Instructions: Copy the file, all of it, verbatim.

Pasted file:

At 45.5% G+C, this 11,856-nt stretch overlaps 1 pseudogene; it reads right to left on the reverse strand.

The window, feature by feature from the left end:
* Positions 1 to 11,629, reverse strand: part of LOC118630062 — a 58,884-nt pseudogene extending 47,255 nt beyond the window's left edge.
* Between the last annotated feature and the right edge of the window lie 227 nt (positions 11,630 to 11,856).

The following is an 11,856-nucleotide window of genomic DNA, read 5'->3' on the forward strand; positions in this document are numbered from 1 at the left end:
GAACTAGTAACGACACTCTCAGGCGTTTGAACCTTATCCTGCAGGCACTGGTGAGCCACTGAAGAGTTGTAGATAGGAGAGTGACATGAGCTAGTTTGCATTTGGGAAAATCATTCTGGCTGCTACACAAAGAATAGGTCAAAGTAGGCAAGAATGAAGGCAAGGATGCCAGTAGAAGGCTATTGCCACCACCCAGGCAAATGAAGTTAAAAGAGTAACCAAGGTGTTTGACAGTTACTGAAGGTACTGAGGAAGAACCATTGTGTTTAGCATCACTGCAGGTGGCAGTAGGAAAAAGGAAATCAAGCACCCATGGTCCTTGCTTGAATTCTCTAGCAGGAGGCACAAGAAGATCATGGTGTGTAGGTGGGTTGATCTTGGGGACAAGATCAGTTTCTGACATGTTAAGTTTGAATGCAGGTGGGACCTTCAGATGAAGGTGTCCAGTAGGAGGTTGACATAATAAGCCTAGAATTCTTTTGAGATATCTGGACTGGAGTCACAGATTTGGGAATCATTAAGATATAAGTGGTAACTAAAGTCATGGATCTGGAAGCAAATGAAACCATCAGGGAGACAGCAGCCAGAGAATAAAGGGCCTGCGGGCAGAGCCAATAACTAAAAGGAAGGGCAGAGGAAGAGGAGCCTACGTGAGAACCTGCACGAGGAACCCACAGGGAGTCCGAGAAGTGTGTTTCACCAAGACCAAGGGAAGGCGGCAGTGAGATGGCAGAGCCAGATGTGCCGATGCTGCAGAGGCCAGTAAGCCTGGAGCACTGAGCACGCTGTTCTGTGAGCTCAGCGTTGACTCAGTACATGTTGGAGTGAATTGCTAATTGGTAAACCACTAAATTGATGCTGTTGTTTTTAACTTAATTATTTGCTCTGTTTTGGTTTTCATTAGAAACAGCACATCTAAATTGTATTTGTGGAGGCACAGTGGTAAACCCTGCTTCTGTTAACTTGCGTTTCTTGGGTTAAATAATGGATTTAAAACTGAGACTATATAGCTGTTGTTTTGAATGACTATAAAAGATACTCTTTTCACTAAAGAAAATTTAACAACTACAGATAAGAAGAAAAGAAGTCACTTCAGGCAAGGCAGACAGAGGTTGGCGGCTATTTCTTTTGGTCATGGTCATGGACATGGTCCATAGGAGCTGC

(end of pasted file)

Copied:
At 45.5% G+C, this 11,856-nt stretch overlaps 1 pseudogene; it reads right to left on the reverse strand.

The window, feature by feature from the left end:
* Positions 1 to 11,629, reverse strand: part of LOC118630062 — a 58,884-nt pseudogene extending 47,255 nt beyond the window's left edge.
* Between the last annotated feature and the right edge of the window lie 227 nt (positions 11,630 to 11,856).

The following is an 11,856-nucleotide window of genomic DNA, read 5'->3' on the forward strand; positions in this document are numbered from 1 at the left end:
GAACTAGTAACGACACTCTCAGGCGTTTGAACCTTATCCTGCAGGCACTGGTGAGCCACTGAAGAGTTGTAGATAGGAGAGTGACATGAGCTAGTTTGCATTTGGGAAAATCATTCTGGCTGCTACACAAAGAATAGGTCAAAGTAGGCAAGAATGAAGGCAAGGATGCCAGTAGAAGGCTATTGCCACCACCCAGGCAAATGAAGTTAAAAGAGTAACCAAGGTGTTTGACAGTTACTGAAGGTACTGAGGAAGAACCATTGTGTTTAGCATCACTGCAGGTGGCAGTAGGAAAAAGGAAATCAAGCACCCATGGTCCTTGCTTGAATTCTCTAGCAGGAGGCACAAGAAGATCATGGTGTGTAGGTGGGTTGATCTTGGGGACAAGATCAGTTTCTGACATGTTAAGTTTGAATGCAGGTGGGACCTTCAGATGAAGGTGTCCAGTAGGAGGTTGACATAATAAGCCTAGAATTCTTTTGAGATATCTGGACTGGAGTCACAGATTTGGGAATCATTAAGATATAAGTGGTAACTAAAGTCATGGATCTGGAAGCAAATGAAACCATCAGGGAGACAGCAGCCAGAGAATAAAGGGCCTGCGGGCAGAGCCAATAACTAAAAGGAAGGGCAGAGGAAGAGGAGCCTACGTGAGAACCTGCACGAGGAACCCACAGGGAGTCCGAGAAGTGTGTTTCACCAAGACCAAGGGAAGGCGGCAGTGAGATGGCAGAGCCAGATGTGCCGATGCTGCAGAGGCCAGTAAGCCTGGAGCACTGAGCACGCTGTTCTGTGAGCTCAGCGTTGACTCAGTACATGTTGGAGTGAATTGCTAATTGGTAAACCACTAAATTGATGCTGTTGTTTTTAACTTAATTATTTGCTCTGTTTTGGTTTTCATTAGAAACAGCACATCTAAATTGTATTTGTGGAGGCACAGTGGTAAACCCTGCTTCTGTTAACTTGCGTTTCTTGGGTTAAATAATGGATTTAAAACTGAGACTATATAGCTGTTGTTTTGAATGACTATAAAAGATACTCTTTTCACTAAAGAAAATTTAACAACTACAGATAAGAAGAAAAGAAGTCACTTCAGGCAAGGCAGACAGAGGTTGGCGGCTATTTCTTTTGGTCATGGTCATGGACATGGTCCATAGGAGCTGC